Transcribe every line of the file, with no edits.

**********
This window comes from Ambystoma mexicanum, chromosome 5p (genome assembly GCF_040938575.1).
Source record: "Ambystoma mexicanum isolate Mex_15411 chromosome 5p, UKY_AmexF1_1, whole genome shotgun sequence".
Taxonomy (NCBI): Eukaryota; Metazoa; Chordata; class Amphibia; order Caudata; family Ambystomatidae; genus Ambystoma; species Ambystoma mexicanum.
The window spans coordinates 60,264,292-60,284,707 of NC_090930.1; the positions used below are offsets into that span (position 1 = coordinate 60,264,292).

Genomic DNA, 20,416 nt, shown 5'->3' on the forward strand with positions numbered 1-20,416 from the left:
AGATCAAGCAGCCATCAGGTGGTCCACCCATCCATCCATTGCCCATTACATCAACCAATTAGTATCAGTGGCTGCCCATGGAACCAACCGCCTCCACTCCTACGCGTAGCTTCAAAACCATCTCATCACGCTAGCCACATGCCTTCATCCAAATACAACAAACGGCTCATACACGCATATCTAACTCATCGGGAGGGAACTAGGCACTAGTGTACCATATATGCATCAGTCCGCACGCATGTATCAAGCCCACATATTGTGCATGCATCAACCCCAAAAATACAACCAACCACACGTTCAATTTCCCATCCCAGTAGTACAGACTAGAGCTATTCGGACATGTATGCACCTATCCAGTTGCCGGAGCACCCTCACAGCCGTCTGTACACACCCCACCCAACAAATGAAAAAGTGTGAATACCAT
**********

This window comes from Ambystoma mexicanum, chromosome 5p (genome assembly GCF_040938575.1).
Source record: "Ambystoma mexicanum isolate Mex_15411 chromosome 5p, UKY_AmexF1_1, whole genome shotgun sequence".
Taxonomy (NCBI): Eukaryota; Metazoa; Chordata; class Amphibia; order Caudata; family Ambystomatidae; genus Ambystoma; species Ambystoma mexicanum.
The window spans coordinates 60,264,292-60,284,707 of NC_090930.1; the positions used below are offsets into that span (position 1 = coordinate 60,264,292).

Genomic DNA, 20,416 nt, shown 5'->3' on the forward strand with positions numbered 1-20,416 from the left:
AGATCAAGCAGCCATCAGGTGGTCCACCCATCCATCCATTGCCCATTACATCAACCAATTAGTATCAGTGGCTGCCCATGGAACCAACCGCCTCCACTCCTACGCGTAGCTTCAAAACCATCTCATCACGCTAGCCACATGCCTTCATCCAAATACAACAAACGGCTCATACACGCATATCTAACTCATCGGGAGGGAACTAGGCACTAGTGTACCATATATGCATCAGTCCGCACGCATGTATCAAGCCCACATATTGTGCATGCATCAACCCCAAAAATACAACCAACCACACGTTCAATTTCCCATCCCAGTAGTACAGACTAGAGCTATTCGGACATGTATGCACCTATCCAGTTGCCGGAGCACCCTCACAGCCGTCTGTACACACCCCACCCAACAAATGAAAAAGTGTGAATACCAT